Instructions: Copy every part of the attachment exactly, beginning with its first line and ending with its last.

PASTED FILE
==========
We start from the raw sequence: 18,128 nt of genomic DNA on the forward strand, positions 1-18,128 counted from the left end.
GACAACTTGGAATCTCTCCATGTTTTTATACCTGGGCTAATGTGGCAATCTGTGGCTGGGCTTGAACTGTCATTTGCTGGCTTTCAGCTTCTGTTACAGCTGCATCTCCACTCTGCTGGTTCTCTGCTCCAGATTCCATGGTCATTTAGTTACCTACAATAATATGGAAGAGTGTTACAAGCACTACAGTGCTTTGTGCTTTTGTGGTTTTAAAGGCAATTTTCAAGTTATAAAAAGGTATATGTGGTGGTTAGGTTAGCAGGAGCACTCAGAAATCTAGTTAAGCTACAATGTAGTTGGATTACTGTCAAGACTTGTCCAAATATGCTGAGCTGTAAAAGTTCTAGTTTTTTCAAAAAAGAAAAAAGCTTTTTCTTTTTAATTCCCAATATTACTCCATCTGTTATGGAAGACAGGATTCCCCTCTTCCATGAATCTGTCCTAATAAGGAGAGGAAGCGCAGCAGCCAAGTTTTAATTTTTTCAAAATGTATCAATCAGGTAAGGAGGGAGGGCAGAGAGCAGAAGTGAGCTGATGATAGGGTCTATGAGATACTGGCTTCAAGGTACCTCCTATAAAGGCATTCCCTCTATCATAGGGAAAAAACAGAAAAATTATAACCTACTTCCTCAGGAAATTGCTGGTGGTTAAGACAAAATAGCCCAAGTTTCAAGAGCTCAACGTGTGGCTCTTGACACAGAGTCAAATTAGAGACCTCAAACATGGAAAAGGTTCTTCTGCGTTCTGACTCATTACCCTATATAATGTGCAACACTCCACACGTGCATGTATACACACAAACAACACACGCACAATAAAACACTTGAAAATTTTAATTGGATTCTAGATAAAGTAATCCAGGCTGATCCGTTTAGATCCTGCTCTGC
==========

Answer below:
We start from the raw sequence: 18,128 nt of genomic DNA on the forward strand, positions 1-18,128 counted from the left end.
GACAACTTGGAATCTCTCCATGTTTTTATACCTGGGCTAATGTGGCAATCTGTGGCTGGGCTTGAACTGTCATTTGCTGGCTTTCAGCTTCTGTTACAGCTGCATCTCCACTCTGCTGGTTCTCTGCTCCAGATTCCATGGTCATTTAGTTACCTACAATAATATGGAAGAGTGTTACAAGCACTACAGTGCTTTGTGCTTTTGTGGTTTTAAAGGCAATTTTCAAGTTATAAAAAGGTATATGTGGTGGTTAGGTTAGCAGGAGCACTCAGAAATCTAGTTAAGCTACAATGTAGTTGGATTACTGTCAAGACTTGTCCAAATATGCTGAGCTGTAAAAGTTCTAGTTTTTTCAAAAAAGAAAAAAGCTTTTTCTTTTTAATTCCCAATATTACTCCATCTGTTATGGAAGACAGGATTCCCCTCTTCCATGAATCTGTCCTAATAAGGAGAGGAAGCGCAGCAGCCAAGTTTTAATTTTTTCAAAATGTATCAATCAGGTAAGGAGGGAGGGCAGAGAGCAGAAGTGAGCTGATGATAGGGTCTATGAGATACTGGCTTCAAGGTACCTCCTATAAAGGCATTCCCTCTATCATAGGGAAAAAACAGAAAAATTATAACCTACTTCCTCAGGAAATTGCTGGTGGTTAAGACAAAATAGCCCAAGTTTCAAGAGCTCAACGTGTGGCTCTTGACACAGAGTCAAATTAGAGACCTCAAACATGGAAAAGGTTCTTCTGCGTTCTGACTCATTACCCTATATAATGTGCAACACTCCACACGTGCATGTATACACACAAACAACACACGCACAATAAAACACTTGAAAATTTTAATTGGATTCTAGATAAAGTAATCCAGGCTGATCCGTTTAGATCCTGCTCTGC